The Pine Ridge Escarpment

Curving through northwestern Nebraska and into the southwest corner of South Dakota, the Pine Ridge Escarpment, rising to 5000 feet, divides the watersheds of the White River, to its north, and the Niobrara River, to its south. Like the Gangplank, west of Cheyenne, and the Palmer Divide, between Denver and Colorado Springs, this ridge is an erosional remnant, molded from Tertiary sediments during the cool, wet climate of the Pleistocene.

Capped with Miocene sandstone of the Arikaree Group, the north-facing, 100 mile long escarpment represents the edge of the High Plains, which stretch away to the south. North of the ridge, the terrain drops into the Missouri Plateau, where the White River and its tributaries have produced badlands in the older sediments of the Oligocene (the White River Group). West of Pine Ridge, the Hat Creek Breaks represent similar geologic strata, rising between the watersheds of the Cheyenne and Upper Niobrara Rivers.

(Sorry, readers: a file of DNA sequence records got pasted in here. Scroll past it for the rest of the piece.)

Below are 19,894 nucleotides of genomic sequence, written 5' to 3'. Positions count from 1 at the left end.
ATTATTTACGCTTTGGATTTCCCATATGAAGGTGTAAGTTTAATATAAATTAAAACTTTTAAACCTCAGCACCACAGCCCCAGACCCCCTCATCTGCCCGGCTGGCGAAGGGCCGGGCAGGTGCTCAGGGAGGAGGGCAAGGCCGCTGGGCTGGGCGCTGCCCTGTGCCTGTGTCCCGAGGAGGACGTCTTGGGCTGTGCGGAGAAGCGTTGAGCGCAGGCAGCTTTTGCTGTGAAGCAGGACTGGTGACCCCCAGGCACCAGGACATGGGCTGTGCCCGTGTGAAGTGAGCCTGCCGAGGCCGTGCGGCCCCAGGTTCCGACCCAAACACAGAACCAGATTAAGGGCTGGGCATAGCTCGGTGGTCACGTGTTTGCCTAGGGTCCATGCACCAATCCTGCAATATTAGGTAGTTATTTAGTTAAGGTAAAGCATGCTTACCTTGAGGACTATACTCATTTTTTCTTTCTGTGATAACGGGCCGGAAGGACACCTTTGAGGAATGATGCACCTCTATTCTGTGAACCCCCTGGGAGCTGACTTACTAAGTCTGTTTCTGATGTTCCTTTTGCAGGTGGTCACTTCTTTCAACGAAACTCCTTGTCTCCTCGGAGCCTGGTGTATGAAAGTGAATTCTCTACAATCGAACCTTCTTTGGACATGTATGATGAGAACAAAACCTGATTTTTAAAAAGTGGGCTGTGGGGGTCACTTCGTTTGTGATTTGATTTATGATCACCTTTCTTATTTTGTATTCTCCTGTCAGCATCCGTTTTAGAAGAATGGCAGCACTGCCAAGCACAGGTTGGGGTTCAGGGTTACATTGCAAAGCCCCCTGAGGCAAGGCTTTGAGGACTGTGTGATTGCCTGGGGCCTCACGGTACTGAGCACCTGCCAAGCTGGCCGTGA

Named for the groves of ponderosa pine that cloak its summit and northern flank, Pine Ridge also harbors a mix of junipers and drought-tolerant shrubs (snowberry, skunkbush, chokecherry, sumac), which attract bighorn sheep, elk, mule deer, porcupines and wild turkey; predators include coyotes, bobcats and mountain lions. Naturalists can most easily explore this ridge at Ft. Robinson State Park, west of Crawford, and Chadron State Park, south of Chadron; more adventurous visitors might set their sights on the Soldier Creek Wilderness Area, WNW of Ft. Robinson. The Toadstool Geologic Park, NNW of Crawford, offers a spectacular array of Oligocene formations, exposed within the Oglala National Grassland.